With the Democrats pledging to eliminate "big-ticket" defense-budget items, many defense contractors have reason to hope that President Reagan and the Republicans will win in November. But whoever wins, the prospects look bright for the handful of smaller software companies that try to make weapons work smarter.
"The things that the Democrats want to cut, like the MX, are much more expensive than things like electronic warfare, which is where most of the new companies are," maintains William Perry, former Undersecretary of Defense during the Carter Administration and now a managing director for technology at the San Francisco investment firm of Hambrecht & Quist Inc. "There would be strong support for electronic warfare under the Democrats because it gives you high value for relatively few dollars."
Already a $36-billion industry, defense electronics will grow at a 15% annual rate for the duration of the decade, breaking the $100-billion mark by 1990, according to Bob Hanisee, an analyst for Los Angeles-based Seidler Amdec Securities Inc. The electronics portion of the defense budget is expected to increase, Hanisee claims, from 32.7% last year to some 40% by decade's end.
These rosy prospects are already providing the long-term growth potential for a whole new set of young growth companies. Comptek Research Inc., a 16-year-old company in Buffalo, is one example. It has built its revenues from $16 million to $21 million in the past year, says president William K. LaSala, by specializing in providing software for new electronic warfare systems for ships and aircraft, such as digital simulation of radar. Tiburon Systems Inc., of San Jose, Calif., which has grown from $1.5 million to $5.1 million since 1982, develops tactical software systems for the military. One key product is a database management system used by tactical officers on ships or shore sites. Aquidneck Data Corp. of Middletown, R.I., concentrates on contract work for the Newport, R.I.-based Naval Underwater Systems Center, and for Raytheon and IBM.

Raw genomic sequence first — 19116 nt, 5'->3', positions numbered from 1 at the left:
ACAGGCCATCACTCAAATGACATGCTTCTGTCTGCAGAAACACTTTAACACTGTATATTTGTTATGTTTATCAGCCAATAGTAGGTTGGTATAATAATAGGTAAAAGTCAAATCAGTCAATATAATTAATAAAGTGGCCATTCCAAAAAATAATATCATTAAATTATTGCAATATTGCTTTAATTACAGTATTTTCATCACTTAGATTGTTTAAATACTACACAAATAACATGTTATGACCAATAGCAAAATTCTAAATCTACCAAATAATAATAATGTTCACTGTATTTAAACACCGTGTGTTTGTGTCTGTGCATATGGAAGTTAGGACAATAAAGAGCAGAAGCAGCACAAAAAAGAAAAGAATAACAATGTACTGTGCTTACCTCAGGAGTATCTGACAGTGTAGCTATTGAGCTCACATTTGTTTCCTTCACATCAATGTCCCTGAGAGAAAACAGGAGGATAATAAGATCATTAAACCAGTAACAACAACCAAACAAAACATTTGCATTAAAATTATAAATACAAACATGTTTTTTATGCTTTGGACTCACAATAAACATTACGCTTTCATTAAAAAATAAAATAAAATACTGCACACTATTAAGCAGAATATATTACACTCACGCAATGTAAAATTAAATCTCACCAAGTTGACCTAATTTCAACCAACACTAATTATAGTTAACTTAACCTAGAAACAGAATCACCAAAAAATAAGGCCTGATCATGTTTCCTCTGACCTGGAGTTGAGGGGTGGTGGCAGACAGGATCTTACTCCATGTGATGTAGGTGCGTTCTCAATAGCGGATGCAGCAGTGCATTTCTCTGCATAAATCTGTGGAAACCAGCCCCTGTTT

Currently, Aquidneck is working on replacing magnetic disks with laser disks in combat systems, although the company can't get much more specific than that because of security concerns. Aquidneck has grown from $1 million in 1978 to $8.7 million last year.
Small, nimble software and hardware companies have an advantage in the rapidly changing U.S. weapons field, where the general strategy is to use technological superiority to outweigh the numerical advantage of Soviet bloc weaponry. That strategy makes it crucial to stay a step ahead of the competition. Advanced Countermeasure Systems, for instance, got a contract to build a threat simulator that replicates Soviet radar jammers. "In a Fortune 500 environment, it would take two years to develop," explains Bob Campbell, president of the Cupertino, Calif.-based company. "We could do it in eight or nine months. A lot of that is the efficiency of our size. We can make decisions quickly. We don't have time for internal arguments."